Following the decisions in American Airlines and School Specialty, it is clear that financial creditors with a contractual make-whole entitlement have an opportunity to assert a claim in bankruptcy proceedings designed to make such creditors whole; and in certain circumstances may also receive a windfall. Their make-whole claim is not subject to a statutory cap, like lessors of non-residential real property, and there is no requirement to mitigate damages, as there is for most other creditors. Although the payment of make-whole amounts clearly may be enforced under applicable state law in many instances, there appears to be tension between a claim in bankruptcy for such a payment and public policies underlying the bankruptcy code, including maximizing recoveries and the fair treatment of all creditors.
Preferred citation: Douglas P. Bartner & Robert A. Britton, Make-Whole Claims and Bankruptcy Policy, 5 Harv. Bus. L. Rev. Online 21 (2014), http://www.hblr.org/?p=3926.
* Douglas P. Bartner is a partner in the Financial Restructuring and Insolvency Group of Shearman & Sterling LLP. Robert A. Britton is a senior associate in that group. The authors regularly represent debtors, creditors, and other parties in interest in bankruptcy proceedings and out-of-court restructurings. The authors wish to thank Joshua Rivera, an associate at Shearman & Sterling, for his research assistance in connection with this article.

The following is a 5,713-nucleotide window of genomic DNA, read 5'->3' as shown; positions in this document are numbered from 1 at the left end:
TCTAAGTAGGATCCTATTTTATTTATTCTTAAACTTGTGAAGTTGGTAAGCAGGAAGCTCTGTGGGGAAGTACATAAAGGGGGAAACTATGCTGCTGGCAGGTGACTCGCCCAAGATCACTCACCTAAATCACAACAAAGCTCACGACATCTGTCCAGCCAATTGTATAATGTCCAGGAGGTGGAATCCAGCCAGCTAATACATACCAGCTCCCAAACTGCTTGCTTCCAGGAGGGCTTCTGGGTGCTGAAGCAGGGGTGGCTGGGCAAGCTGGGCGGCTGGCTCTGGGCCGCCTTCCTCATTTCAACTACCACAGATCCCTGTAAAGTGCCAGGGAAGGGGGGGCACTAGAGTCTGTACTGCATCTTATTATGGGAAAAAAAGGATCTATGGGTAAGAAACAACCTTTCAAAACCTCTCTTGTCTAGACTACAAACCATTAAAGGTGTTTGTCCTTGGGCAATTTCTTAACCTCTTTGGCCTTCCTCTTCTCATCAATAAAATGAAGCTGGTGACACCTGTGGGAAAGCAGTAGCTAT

See In re AMR Corporation at 288; In re Sch. Specialty at 15. See also Transcript of Oral Decision on Confirmation of Debtors’ Joint Chapter Plan of Reorganization for Momentive Performance Materials Inc. & its Afilliated Debtors at 44, In re MPM Silicones, L.L.C., No. 14-2503-rdd (Bankr. S.D.N.Y. Aug. 26, 2014) (relying on the American Airlines decision in connection with an analysis of the disallowance of make-whole premiums under New York law).
 See, e.g., In re Ridgewood Apartments of DeKalb Cnty., Ltd., 174 B.R. 712, 720 (Bankr. S.D. Ohio 1994) (“[B]ecause the . . . claim is for interest which is not yet due at the time the bankruptcy was filed . . . it would not be allowed to an undersecured creditor”); In re Doctors Hosp. of Hyde Park, Inc., 508 B.R. 697, 708 (Bankr D. Ill. 2014) (finding that “[t]he Yield Maintenance Premium represents unmatured interest”)